If you're a caregiver, you have to watch your back!
Literally, I mean. The first thing to give me trouble
was my back. Now my mother was not a heavy
woman by any means. And over the years, she
became even tinier! (I could use some shrinkage
Some people may only think of your back giving
out if you're a caregiver for someone who is
bedridden. And you're lifting all the time. Not so!
We don't stop and think about what we actually
do everyday and how it can affect our backs.
For one example, if you care for someone with
balance problems. Funny. The one thing I miss
not having Mom anymore is I seem lopsided!
Whenever we went outside she had a firm grip
on my arm. Many times I had my arm around her.
She was my sidekick!
Think of the side and back strain you acquire after
years of leaning in that direction! Thank heavens
for wheelchairs and rollators!
Bathing is another concern. Before we used a
shower chair, I'd be helping her in and out of the
tub. You're so worried about them slipping, you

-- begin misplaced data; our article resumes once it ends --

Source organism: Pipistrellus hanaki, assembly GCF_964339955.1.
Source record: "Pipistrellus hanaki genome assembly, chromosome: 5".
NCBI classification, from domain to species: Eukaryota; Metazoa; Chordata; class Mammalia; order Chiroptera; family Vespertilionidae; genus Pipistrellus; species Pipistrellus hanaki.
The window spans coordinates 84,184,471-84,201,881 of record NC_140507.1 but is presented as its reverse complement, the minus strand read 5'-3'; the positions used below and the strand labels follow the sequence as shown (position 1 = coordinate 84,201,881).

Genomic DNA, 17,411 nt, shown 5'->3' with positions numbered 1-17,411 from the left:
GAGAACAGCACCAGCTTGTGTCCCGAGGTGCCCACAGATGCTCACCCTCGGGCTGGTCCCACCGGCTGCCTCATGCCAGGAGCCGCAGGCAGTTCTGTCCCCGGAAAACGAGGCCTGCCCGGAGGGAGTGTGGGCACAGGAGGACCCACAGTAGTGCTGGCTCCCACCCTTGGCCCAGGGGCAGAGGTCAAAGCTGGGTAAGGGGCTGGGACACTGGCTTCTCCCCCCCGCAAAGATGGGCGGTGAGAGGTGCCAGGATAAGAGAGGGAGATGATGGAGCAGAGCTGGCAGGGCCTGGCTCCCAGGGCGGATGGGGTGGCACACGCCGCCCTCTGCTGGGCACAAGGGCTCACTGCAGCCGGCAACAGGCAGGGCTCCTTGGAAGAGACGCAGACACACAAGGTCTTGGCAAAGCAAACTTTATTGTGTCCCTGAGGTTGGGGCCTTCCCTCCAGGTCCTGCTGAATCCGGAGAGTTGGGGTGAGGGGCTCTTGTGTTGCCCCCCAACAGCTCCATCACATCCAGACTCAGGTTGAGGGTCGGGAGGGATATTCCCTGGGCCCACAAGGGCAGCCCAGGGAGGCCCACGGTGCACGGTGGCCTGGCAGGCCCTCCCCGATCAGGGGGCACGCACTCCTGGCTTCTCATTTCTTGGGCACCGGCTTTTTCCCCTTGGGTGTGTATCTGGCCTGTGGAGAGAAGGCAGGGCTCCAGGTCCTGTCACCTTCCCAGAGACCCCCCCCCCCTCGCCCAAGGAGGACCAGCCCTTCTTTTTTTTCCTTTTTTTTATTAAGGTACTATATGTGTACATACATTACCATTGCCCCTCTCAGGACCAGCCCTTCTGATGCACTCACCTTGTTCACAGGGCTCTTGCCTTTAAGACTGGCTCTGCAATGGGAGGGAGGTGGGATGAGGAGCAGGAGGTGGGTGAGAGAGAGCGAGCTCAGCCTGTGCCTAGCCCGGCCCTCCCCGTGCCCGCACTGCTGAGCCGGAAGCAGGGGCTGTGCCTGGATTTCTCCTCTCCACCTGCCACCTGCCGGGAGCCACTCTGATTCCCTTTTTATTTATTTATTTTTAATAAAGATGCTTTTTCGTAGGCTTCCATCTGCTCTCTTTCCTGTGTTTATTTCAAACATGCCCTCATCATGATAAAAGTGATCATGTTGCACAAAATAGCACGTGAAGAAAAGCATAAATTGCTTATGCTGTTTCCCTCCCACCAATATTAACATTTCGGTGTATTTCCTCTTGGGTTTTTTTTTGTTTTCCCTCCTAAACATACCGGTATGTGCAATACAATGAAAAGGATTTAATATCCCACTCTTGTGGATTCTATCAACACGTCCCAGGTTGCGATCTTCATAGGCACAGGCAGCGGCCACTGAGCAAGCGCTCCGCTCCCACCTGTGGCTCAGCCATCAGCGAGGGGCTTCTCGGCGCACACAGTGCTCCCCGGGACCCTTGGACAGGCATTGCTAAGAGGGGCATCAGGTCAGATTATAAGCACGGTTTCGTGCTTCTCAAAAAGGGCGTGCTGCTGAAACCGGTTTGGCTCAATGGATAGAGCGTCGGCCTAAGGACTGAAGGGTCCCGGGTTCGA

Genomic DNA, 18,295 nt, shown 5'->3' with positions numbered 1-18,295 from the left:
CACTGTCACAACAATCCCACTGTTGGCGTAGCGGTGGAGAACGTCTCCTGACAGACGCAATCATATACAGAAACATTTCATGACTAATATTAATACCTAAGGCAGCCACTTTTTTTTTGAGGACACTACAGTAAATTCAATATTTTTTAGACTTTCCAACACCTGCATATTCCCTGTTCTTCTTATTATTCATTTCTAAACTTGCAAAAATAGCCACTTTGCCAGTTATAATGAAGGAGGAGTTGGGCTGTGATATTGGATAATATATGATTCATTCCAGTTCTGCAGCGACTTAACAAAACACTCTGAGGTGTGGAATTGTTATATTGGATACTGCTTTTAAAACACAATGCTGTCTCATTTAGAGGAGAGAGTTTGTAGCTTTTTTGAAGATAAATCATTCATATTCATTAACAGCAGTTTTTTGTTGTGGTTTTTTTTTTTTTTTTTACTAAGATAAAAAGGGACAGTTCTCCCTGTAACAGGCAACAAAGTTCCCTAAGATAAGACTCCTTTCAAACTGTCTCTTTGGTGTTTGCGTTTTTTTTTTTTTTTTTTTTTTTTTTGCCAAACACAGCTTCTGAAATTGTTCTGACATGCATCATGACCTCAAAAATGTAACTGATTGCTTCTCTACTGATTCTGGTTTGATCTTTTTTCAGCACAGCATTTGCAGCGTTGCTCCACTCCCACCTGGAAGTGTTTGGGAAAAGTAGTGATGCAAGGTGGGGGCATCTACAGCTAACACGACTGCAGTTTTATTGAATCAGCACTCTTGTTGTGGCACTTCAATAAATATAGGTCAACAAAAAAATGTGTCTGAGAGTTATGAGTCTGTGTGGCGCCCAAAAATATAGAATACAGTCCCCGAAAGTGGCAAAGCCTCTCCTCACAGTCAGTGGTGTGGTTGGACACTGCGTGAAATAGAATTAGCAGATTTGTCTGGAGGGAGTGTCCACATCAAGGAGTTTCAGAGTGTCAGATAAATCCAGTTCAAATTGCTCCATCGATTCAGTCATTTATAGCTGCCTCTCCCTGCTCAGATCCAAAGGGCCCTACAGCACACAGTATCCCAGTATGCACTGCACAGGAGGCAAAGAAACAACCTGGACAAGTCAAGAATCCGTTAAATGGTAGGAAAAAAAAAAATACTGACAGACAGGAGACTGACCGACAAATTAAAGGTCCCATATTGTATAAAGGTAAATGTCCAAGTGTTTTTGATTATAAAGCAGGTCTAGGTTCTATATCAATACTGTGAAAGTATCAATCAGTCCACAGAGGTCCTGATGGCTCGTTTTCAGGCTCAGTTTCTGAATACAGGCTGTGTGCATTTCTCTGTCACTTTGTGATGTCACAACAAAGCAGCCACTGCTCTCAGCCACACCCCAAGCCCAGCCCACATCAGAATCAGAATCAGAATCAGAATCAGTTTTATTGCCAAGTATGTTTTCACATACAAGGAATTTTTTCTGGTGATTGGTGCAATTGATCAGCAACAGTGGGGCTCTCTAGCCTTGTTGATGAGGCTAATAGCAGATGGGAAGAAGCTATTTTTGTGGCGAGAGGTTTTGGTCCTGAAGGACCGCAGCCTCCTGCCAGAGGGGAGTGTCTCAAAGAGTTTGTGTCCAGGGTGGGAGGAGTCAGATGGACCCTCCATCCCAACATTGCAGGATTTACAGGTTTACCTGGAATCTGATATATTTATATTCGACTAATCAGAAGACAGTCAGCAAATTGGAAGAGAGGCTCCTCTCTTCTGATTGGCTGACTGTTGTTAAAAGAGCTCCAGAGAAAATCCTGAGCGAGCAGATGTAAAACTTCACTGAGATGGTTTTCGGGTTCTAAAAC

push your back beyond what you would do for
anyone or anything else.
It doesn't help when you're told to bend at the
knees when you are leaning over the bathtub.
Bend at your knees at the wrong time and the
care receiver goes flying. Or dunking.
All activities play havoc on your back. You won't
notice it right away but if you become laid up---
I know it's easier said than done but a caregiver
MUST take good care of themselves. Even a rush
job is better than nothing.
I found stretching to help. It sounds too simple but
it works. Especially if it's the lower back that's
Lay on your right side at the edge of your bed. Bring
your left leg up, knee bent and pull it toward you.
Really s-t-r-e-t-c-h. This is why you're at the very
edge of the bed. As you pull your leg toward you, it
will be off the side of the bed to get the best stretch.
Repeat on other side. I don't think I've explained this
very well. You should feel a loosening in the lower
back tension. You will look like a pretzel. You may
fall to the floor at first but it helps.
Any stretching will help. If you don't have the
time to do much of anything else, that is.
(Now if only I could draw!)
Back to the bathing part again. We would have
totally been lost without the shower chair and
the long-hosed, hand-held shower! A true
lifesaver in our day to day life.
And don't forget the tub supports. You can
find all kinds. The one I used was easily installed
(by me!) and was sturdy beyond belief. It clamped
over the side of the tub and was screwed in place
by a large PVC knob.
So, if any "other people" tell you to just
bend at the knees, tell them to "BACK OFF!".
You don't want to mess with a caregiver!